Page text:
Take detailed measurements of the electronics parts to be inserted into the watch base and create an accurate 3D model that matches its real world counterpart when produced by the intended desktop 3D printer.

The first (often overlooked) stage for the design of a 3D enclosure, model, or bezel: measure your electronics and create a digital "dummy" object that is an accurate match for it's real world counterpart. 

The creation of dummy objects is a long-standing tradition from the world of fashion, craft, and industry -- typically used to optimize how multiples of an object will be assembled. This process has added relevance to the digital designer within the wider open source / open hardware culture of today: 
  • Make use of the efforts of other people who have tackled these components before you.
  • Share back digital models to help others print and tune your project for other, novel purposes.
  • Why should anyone recreate the wheel when they can make a better functioning, better looking wheel by studying the wheels of others?
It is worth going through the process of re-making your physical objects in the digital world so that you can take the measurements you need to discover essential shape and position information to help you construct an artful, intentional design to interface with it!

Research Available Measurements ("Cheat")

Depending on the electronics components you want to enclose or mount, there may already be resources available online to help you speed up this stage. There are benefits to hunting for existing models: you can test and report back whether the model is accurate enough and you can meet designers who are also working with the components you selected -- an opportunity for exchanging models and getting feedback.

Great places to hunt for resources:
  • Product datasheets and tech specs.
  • Thingiverse and other object repositories.
  • Project pages for the PCBs -- including resources such as Fritzing.org where vector models are necessarily accurately scaled.
  • Electronics component suppliers.
And here's a great place to "cheat" for the TIMESQUARE project:
When you are done with the process of measuring your components and making your dummy part(s) -- you should strongly consider including your dummy object with the community as well as your final model.

Creating Orthographic Projections (The Three Views)

One handy time-tested approach to capturing accurate model data is to take measurements and sketch out the top front and right sides of the object as "orthogonal views" (ie eliminate the foreshortening ).
  • If it is helpful, do all six views (think in terms of all of the faces of 6-sided dice).
  • Isometric projections can be helpful, particularly for recording references for how the elements match up. Performing them accurately is a real skill (or a keypress in expensive CAD software) but might not be necessary.
  • Record notes about where parts of these views match up to each other.
  • Plan in terms of the software's object snap options.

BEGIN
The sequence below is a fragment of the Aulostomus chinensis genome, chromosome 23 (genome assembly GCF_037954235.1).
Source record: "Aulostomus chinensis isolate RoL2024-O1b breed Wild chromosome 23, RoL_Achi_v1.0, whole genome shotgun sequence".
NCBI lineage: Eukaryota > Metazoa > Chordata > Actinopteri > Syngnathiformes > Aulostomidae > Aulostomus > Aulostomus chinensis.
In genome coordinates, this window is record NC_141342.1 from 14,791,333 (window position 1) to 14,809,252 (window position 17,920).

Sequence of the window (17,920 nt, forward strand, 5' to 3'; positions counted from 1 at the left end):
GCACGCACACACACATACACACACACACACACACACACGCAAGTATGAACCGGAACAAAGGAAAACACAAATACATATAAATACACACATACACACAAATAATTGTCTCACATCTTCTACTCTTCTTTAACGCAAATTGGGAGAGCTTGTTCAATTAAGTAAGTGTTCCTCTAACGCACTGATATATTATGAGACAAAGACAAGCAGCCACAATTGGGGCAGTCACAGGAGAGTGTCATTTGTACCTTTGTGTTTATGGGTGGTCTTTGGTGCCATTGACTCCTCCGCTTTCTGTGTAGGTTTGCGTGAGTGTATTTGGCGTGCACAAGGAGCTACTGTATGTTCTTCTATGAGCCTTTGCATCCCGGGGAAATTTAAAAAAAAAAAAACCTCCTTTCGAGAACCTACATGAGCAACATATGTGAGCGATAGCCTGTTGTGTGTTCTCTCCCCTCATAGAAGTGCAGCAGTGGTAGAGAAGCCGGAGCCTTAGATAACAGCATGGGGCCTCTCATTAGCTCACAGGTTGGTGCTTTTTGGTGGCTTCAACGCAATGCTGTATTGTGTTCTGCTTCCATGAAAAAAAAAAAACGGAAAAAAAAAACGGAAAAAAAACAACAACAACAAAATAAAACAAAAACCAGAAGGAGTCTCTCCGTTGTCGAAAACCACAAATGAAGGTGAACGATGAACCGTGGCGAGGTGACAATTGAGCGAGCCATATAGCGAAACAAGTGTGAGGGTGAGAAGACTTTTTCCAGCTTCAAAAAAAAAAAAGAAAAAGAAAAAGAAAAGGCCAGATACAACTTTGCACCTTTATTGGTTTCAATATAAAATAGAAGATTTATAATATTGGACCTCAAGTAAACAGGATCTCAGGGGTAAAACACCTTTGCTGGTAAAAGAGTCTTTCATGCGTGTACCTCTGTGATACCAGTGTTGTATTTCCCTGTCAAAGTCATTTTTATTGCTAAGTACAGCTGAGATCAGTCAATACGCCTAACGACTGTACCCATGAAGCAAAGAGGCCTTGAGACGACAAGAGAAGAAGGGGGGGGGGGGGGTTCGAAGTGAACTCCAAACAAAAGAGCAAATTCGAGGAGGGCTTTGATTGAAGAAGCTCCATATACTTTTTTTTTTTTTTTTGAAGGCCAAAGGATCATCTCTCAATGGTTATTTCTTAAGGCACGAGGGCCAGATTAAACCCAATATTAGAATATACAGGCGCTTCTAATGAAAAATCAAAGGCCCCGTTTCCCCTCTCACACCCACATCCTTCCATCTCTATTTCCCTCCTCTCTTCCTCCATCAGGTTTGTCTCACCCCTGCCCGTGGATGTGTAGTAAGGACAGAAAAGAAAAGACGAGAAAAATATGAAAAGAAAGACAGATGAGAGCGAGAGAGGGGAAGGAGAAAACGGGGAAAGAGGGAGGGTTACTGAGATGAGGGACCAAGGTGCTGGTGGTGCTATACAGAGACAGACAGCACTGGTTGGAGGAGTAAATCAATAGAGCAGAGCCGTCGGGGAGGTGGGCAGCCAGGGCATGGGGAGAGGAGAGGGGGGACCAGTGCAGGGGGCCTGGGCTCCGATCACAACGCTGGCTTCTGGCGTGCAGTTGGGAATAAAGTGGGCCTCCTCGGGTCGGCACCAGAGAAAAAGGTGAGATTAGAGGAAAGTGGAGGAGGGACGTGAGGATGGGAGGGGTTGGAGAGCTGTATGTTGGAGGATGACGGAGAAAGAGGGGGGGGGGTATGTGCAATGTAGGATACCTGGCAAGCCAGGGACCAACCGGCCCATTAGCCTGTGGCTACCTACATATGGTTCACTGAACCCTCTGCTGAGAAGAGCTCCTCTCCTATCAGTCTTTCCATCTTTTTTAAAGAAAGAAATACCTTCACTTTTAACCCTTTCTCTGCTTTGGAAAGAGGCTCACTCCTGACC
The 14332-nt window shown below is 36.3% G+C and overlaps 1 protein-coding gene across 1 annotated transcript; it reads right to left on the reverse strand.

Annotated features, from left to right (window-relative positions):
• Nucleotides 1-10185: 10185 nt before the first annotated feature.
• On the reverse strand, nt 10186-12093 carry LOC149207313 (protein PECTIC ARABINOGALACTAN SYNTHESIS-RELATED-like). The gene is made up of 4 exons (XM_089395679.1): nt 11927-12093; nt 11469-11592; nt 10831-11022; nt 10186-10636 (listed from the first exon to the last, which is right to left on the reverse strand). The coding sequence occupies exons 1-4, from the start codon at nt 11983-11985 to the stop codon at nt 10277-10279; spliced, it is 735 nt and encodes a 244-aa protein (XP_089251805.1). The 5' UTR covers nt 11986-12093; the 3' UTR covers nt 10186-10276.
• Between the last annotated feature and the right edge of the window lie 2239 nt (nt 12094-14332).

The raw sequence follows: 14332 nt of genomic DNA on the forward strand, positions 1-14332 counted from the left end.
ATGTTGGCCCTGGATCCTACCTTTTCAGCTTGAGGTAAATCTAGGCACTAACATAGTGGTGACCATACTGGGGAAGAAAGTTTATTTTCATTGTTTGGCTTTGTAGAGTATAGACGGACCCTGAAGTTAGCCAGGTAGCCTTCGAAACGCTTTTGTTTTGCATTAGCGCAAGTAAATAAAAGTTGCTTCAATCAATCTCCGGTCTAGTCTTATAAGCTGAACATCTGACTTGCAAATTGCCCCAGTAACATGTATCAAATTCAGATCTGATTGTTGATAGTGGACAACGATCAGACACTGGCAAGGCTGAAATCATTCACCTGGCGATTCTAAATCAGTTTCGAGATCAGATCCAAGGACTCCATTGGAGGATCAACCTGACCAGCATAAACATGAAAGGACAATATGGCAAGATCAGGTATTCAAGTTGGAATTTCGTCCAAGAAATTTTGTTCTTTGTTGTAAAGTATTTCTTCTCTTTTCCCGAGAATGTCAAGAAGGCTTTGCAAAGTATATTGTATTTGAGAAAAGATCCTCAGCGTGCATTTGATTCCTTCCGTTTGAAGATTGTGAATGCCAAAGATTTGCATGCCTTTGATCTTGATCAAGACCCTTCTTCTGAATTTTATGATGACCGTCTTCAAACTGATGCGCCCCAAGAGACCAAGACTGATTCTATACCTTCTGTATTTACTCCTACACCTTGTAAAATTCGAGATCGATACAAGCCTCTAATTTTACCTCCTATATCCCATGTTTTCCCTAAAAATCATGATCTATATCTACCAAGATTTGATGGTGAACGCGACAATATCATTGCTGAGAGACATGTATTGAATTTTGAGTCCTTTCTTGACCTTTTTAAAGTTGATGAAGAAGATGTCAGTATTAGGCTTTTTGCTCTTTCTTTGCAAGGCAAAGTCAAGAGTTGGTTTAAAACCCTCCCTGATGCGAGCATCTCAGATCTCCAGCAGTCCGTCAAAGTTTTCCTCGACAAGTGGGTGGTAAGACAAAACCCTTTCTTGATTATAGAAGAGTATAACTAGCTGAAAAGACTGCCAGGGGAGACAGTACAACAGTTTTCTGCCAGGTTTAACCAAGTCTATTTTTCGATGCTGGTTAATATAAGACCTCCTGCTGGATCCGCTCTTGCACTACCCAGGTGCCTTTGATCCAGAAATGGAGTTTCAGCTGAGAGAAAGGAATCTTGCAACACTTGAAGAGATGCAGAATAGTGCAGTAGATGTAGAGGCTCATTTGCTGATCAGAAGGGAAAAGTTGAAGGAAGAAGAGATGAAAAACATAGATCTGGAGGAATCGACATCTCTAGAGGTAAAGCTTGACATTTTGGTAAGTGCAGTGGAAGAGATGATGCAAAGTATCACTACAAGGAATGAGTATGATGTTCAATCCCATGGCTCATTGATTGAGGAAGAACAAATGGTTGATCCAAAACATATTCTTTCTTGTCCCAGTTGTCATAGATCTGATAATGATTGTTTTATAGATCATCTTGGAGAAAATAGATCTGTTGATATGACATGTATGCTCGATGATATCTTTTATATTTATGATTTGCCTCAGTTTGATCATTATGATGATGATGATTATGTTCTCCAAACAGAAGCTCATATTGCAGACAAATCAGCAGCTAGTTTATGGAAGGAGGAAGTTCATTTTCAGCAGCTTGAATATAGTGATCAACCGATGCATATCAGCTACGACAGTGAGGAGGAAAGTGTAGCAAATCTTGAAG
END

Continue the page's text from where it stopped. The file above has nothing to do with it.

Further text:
Plan for Insertion of Parts

A cavity for your electronics is no good if you can't place parts in there.

Simplify Geometry to What Is Relevant

Simplify geometry to what is significant for fit and mounting. Rendering all of the surface mount components will only increase the complexity of using your dummy as a boolean subtraction tool later -- account for a little bit of wiggle room and group a number of components together into a coarser block.

Plan to Accomodate Mechanical Tolerances

The amount of space between these two parts is known as the "enginneering tolerance" (http://en.wikipedia.org/wiki/Engineering_tolerance) and should be factored by the machine used to fabricate the part. Typically, this difference is determined by the thread width on x-/y- axes or the "resolution" on the z-axis, the factors that determine how accurately that element of the part can be produced.

You Are Making Two (Three) Digital Dummies, Not Just One

  • The "first" dummy model is designed such that the machine that produces the model will fabricate a dimensionally accurate match for the electronics. (Keep in mind that most FFF desktop 3D printers produce objects that shrink by 1%-2% as they cool: the dummy model is designed to match its real-world counterpart after cooling/setting/etc.)
  • The "second" dummy is a "cutting tool" that has been resized to carve away the cavity required to insert the "first" dummy object. 
  • It might be helpful to create a "third" dummy -- a virtual dummy positioned precisely between the object and and dummy cavity. Adjustments for this version could be made to suite any type of manufacturing no matter the threadwidth/kerf etc involved with manufacturing it by determining the engineering tolerances forced by the machine being used and creating new first and second dummies by adjusting the third dummy by the tolerance factor. Printing the third dummy wouldn't be helpful as it would tend to be too large to fit into cavities exported by the same design files.
  • Print your dummy object and check it with accurate calipers.
  • Does it match your model? Adjust until it does.

This guide was first published on Jan 12, 2013. It was last updated on Jan 12, 2013.

This page (1. Create A Dummy Object) was last updated on Jan 09, 2013.

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